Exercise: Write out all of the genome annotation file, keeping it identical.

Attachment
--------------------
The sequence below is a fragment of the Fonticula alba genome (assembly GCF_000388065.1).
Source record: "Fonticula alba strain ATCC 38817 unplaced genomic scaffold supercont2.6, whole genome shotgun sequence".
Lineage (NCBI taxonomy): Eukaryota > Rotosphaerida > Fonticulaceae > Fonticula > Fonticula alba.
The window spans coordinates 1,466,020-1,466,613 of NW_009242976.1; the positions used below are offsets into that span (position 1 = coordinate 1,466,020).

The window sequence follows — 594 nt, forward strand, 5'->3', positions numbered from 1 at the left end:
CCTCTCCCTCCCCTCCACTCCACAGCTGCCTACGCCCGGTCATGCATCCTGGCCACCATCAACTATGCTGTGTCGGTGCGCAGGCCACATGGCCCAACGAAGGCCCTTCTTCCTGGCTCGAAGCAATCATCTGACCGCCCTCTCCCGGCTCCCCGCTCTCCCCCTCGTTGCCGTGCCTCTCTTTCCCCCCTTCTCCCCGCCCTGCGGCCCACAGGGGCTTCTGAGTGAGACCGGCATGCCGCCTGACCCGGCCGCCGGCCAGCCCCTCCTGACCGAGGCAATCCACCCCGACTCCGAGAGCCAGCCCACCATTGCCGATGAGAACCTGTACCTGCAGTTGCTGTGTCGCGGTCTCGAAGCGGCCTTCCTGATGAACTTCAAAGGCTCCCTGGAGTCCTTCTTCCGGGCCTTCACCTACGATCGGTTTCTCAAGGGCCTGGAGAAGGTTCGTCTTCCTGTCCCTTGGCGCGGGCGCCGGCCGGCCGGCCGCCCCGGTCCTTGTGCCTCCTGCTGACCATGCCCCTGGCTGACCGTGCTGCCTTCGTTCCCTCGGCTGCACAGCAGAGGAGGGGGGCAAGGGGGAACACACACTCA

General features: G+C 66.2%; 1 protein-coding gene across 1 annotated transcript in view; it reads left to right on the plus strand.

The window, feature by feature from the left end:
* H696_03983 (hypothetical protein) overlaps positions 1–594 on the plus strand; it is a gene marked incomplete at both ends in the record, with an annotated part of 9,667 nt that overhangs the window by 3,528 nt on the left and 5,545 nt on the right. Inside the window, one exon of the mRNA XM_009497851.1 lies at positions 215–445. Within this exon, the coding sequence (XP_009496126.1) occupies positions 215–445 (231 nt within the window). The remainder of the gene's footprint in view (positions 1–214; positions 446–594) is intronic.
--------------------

The sequence below is a fragment of the Fonticula alba genome (assembly GCF_000388065.1).
Source record: "Fonticula alba strain ATCC 38817 unplaced genomic scaffold supercont2.6, whole genome shotgun sequence".
Lineage (NCBI taxonomy): Eukaryota > Rotosphaerida > Fonticulaceae > Fonticula > Fonticula alba.
The window spans coordinates 1,466,020-1,466,613 of NW_009242976.1; the positions used below are offsets into that span (position 1 = coordinate 1,466,020).

The window sequence follows — 594 nt, forward strand, 5'->3', positions numbered from 1 at the left end:
CCTCTCCCTCCCCTCCACTCCACAGCTGCCTACGCCCGGTCATGCATCCTGGCCACCATCAACTATGCTGTGTCGGTGCGCAGGCCACATGGCCCAACGAAGGCCCTTCTTCCTGGCTCGAAGCAATCATCTGACCGCCCTCTCCCGGCTCCCCGCTCTCCCCCTCGTTGCCGTGCCTCTCTTTCCCCCCTTCTCCCCGCCCTGCGGCCCACAGGGGCTTCTGAGTGAGACCGGCATGCCGCCTGACCCGGCCGCCGGCCAGCCCCTCCTGACCGAGGCAATCCACCCCGACTCCGAGAGCCAGCCCACCATTGCCGATGAGAACCTGTACCTGCAGTTGCTGTGTCGCGGTCTCGAAGCGGCCTTCCTGATGAACTTCAAAGGCTCCCTGGAGTCCTTCTTCCGGGCCTTCACCTACGATCGGTTTCTCAAGGGCCTGGAGAAGGTTCGTCTTCCTGTCCCTTGGCGCGGGCGCCGGCCGGCCGGCCGCCCCGGTCCTTGTGCCTCCTGCTGACCATGCCCCTGGCTGACCGTGCTGCCTTCGTTCCCTCGGCTGCACAGCAGAGGAGGGGGGCAAGGGGGAACACACACTCA

General features: G+C 66.2%; 1 protein-coding gene across 1 annotated transcript in view; it reads left to right on the plus strand.

The window, feature by feature from the left end:
* H696_03983 (hypothetical protein) overlaps positions 1–594 on the plus strand; it is a gene marked incomplete at both ends in the record, with an annotated part of 9,667 nt that overhangs the window by 3,528 nt on the left and 5,545 nt on the right. Inside the window, one exon of the mRNA XM_009497851.1 lies at positions 215–445. Within this exon, the coding sequence (XP_009496126.1) occupies positions 215–445 (231 nt within the window). The remainder of the gene's footprint in view (positions 1–214; positions 446–594) is intronic.